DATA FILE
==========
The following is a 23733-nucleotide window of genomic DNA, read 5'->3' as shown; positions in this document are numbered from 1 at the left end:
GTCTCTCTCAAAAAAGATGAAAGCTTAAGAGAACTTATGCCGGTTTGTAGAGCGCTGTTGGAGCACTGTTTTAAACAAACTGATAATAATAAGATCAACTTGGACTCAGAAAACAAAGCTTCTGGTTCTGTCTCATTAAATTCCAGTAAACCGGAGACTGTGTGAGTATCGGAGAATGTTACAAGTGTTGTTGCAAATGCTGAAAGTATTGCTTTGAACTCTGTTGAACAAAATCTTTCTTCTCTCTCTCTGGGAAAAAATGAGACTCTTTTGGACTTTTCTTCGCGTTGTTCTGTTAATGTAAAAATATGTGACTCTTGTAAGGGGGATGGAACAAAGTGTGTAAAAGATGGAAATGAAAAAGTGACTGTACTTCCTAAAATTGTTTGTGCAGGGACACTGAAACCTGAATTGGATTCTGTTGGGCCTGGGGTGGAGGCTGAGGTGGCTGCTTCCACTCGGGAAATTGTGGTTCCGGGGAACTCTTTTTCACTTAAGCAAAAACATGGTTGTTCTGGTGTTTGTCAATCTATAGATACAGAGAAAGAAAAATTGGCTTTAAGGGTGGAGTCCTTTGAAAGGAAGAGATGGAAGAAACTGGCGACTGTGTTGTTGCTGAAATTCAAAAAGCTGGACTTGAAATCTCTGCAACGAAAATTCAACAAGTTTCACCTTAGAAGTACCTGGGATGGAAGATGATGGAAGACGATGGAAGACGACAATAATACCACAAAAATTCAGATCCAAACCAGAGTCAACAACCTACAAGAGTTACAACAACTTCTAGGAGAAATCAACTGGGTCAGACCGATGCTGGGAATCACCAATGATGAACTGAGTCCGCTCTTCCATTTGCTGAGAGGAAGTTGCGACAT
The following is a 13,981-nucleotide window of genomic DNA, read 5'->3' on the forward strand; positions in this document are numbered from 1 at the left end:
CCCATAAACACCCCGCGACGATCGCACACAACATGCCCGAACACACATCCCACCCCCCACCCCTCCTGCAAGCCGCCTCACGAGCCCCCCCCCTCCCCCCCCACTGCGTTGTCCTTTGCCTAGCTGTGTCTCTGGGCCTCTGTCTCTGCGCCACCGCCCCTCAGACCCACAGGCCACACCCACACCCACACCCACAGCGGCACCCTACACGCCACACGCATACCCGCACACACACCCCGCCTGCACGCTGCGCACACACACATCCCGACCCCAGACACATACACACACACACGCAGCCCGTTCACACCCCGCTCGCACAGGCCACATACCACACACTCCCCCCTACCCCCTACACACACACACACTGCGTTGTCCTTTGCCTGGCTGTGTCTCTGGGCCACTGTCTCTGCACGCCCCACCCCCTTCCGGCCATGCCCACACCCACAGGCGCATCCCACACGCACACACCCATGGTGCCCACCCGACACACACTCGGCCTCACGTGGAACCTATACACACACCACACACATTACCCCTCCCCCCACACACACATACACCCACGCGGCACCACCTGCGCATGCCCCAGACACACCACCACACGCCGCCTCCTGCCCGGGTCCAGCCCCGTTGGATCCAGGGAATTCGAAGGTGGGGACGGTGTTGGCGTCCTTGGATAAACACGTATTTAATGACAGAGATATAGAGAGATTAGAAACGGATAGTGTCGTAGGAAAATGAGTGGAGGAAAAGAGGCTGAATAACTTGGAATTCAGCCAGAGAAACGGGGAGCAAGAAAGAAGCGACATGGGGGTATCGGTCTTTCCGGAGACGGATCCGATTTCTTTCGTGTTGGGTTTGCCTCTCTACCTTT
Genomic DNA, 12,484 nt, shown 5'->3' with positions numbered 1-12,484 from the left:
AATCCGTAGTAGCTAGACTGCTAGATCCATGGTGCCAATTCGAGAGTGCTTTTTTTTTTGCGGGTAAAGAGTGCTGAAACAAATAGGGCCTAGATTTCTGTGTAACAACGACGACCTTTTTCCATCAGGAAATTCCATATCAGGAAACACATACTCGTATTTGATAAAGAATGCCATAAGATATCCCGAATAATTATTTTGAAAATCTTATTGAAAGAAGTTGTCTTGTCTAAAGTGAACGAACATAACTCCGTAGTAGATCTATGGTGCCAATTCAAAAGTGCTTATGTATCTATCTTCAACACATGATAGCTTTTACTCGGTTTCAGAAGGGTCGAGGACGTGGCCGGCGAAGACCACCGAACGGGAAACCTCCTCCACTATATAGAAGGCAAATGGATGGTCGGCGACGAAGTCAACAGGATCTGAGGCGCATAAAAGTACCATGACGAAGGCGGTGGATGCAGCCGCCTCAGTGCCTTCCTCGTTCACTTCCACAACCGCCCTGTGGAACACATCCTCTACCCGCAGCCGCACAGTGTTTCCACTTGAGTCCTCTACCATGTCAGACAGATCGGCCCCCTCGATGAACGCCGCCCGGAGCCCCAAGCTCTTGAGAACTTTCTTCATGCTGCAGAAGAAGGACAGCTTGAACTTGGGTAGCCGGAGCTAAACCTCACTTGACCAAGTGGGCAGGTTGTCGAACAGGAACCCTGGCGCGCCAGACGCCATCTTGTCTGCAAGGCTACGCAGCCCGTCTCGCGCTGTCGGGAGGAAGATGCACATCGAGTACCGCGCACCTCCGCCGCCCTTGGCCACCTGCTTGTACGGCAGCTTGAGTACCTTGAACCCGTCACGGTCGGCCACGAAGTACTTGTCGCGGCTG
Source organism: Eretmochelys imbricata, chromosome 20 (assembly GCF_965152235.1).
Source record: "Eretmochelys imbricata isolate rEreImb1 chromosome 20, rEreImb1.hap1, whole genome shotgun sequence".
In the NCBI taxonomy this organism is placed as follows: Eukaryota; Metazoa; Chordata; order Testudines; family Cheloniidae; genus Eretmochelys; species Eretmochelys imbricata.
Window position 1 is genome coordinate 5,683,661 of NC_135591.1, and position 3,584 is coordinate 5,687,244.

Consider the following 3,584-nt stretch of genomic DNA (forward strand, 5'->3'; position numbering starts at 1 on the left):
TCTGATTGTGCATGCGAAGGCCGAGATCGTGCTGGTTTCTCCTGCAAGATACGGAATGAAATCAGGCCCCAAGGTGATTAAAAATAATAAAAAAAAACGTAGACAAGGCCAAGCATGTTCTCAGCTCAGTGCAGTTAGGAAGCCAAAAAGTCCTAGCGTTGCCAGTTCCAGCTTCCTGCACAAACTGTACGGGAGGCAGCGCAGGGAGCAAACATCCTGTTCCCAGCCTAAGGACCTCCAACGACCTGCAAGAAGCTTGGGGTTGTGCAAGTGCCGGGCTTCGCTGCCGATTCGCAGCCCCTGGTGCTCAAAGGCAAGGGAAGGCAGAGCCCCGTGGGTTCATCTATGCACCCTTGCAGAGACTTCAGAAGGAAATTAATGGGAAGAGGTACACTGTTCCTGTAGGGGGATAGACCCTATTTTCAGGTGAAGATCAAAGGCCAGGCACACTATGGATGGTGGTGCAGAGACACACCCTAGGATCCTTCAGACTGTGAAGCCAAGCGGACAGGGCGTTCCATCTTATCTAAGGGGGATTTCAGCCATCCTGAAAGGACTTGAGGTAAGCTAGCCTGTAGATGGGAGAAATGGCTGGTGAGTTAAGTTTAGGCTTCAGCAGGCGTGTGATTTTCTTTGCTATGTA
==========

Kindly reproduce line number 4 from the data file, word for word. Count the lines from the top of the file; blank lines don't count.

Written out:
CCCATAAACACCCCGCGACGATCGCACACAACATGCCCGAACACACATCCCACCCCCCACCCCTCCTGCAAGCCGCCTCACGAGCCCCCCCCCTCCCCCCCCACTGCGTTGTCCTTTGCCTAGCTGTGTCTCTGGGCCTCTGTCTCTGCGCCACCGCCCCTCAGACCCACAGGCCACACCCACACCCACACCCACAGCGGCACCCTACACGCCACACGCATACCCGCACACACACCCCGCCTGCACGCTGCGCACACACACATCCCGACCCCAGACACATACACACACACACGCAGCCCGTTCACACCCCGCTCGCACAGGCCACATACCACACACTCCCCCCTACCCCCTACACACACACACACTGCGTTGTCCTTTGCCTGGCTGTGTCTCTGGGCCACTGTCTCTGCACGCCCCACCCCCTTCCGGCCATGCCCACACCCACAGGCGCATCCCACACGCACACACCCATGGTGCCCACCCGACACACACTCGGCCTCACGTGGAACCTATACACACACCACACACATTACCCCTCCCCCCACACACACATACACCCACGCGGCACCACCTGCGCATGCCCCAGACACACCACCACACGCCGCCTCCTGCCCGGGTCCAGCCCCGTTGGATCCAGGGAATTCGAAGGTGGGGACGGTGTTGGCGTCCTTGGATAAACACGTATTTAATGACAGAGATATAGAGAGATTAGAAACGGATAGTGTCGTAGGAAAATGAGTGGAGGAAAAGAGGCTGAATAACTTGGAATTCAGCCAGAGAAACGGGGAGCAAGAAAGAAGCGACATGGGGGTATCGGTCTTTCCGGAGACGGATCCGATTTCTTTCGTGTTGGGTTTGCCTCTCTACCTTT